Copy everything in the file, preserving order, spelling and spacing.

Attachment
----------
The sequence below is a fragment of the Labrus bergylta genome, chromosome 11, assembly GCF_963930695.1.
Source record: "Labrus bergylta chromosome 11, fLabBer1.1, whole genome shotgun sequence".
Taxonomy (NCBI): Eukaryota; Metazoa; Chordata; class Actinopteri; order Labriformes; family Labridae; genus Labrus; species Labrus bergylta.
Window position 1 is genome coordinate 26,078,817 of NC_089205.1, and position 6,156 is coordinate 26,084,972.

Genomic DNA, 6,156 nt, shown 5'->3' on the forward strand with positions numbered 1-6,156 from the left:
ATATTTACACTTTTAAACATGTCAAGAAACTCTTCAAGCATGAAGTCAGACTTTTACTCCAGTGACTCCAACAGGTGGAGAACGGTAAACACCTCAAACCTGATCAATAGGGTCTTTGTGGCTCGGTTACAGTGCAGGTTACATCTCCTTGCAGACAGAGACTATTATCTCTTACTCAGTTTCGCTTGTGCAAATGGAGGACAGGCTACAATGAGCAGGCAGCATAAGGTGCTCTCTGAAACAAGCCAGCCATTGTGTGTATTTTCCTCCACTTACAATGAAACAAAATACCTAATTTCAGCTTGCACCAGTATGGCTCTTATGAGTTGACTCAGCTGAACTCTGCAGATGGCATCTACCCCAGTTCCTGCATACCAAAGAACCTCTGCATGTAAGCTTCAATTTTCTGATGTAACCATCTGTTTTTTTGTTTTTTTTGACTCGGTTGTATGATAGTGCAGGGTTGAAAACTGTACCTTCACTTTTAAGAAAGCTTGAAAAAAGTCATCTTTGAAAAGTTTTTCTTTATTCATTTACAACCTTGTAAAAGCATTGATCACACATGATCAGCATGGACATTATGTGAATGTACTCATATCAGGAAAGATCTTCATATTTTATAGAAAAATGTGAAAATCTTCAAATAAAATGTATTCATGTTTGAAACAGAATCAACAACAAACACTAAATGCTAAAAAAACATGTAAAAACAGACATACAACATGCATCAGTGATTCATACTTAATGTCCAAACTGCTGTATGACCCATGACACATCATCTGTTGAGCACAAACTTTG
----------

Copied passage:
The sequence below is a fragment of the Labrus bergylta genome, chromosome 11, assembly GCF_963930695.1.
Source record: "Labrus bergylta chromosome 11, fLabBer1.1, whole genome shotgun sequence".
Taxonomy (NCBI): Eukaryota; Metazoa; Chordata; class Actinopteri; order Labriformes; family Labridae; genus Labrus; species Labrus bergylta.
Window position 1 is genome coordinate 26,078,817 of NC_089205.1, and position 6,156 is coordinate 26,084,972.

Genomic DNA, 6,156 nt, shown 5'->3' on the forward strand with positions numbered 1-6,156 from the left:
ATATTTACACTTTTAAACATGTCAAGAAACTCTTCAAGCATGAAGTCAGACTTTTACTCCAGTGACTCCAACAGGTGGAGAACGGTAAACACCTCAAACCTGATCAATAGGGTCTTTGTGGCTCGGTTACAGTGCAGGTTACATCTCCTTGCAGACAGAGACTATTATCTCTTACTCAGTTTCGCTTGTGCAAATGGAGGACAGGCTACAATGAGCAGGCAGCATAAGGTGCTCTCTGAAACAAGCCAGCCATTGTGTGTATTTTCCTCCACTTACAATGAAACAAAATACCTAATTTCAGCTTGCACCAGTATGGCTCTTATGAGTTGACTCAGCTGAACTCTGCAGATGGCATCTACCCCAGTTCCTGCATACCAAAGAACCTCTGCATGTAAGCTTCAATTTTCTGATGTAACCATCTGTTTTTTTGTTTTTTTTGACTCGGTTGTATGATAGTGCAGGGTTGAAAACTGTACCTTCACTTTTAAGAAAGCTTGAAAAAAGTCATCTTTGAAAAGTTTTTCTTTATTCATTTACAACCTTGTAAAAGCATTGATCACACATGATCAGCATGGACATTATGTGAATGTACTCATATCAGGAAAGATCTTCATATTTTATAGAAAAATGTGAAAATCTTCAAATAAAATGTATTCATGTTTGAAACAGAATCAACAACAAACACTAAATGCTAAAAAAACATGTAAAAACAGACATACAACATGCATCAGTGATTCATACTTAATGTCCAAACTGCTGTATGACCCATGACACATCATCTGTTGAGCACAAACTTTG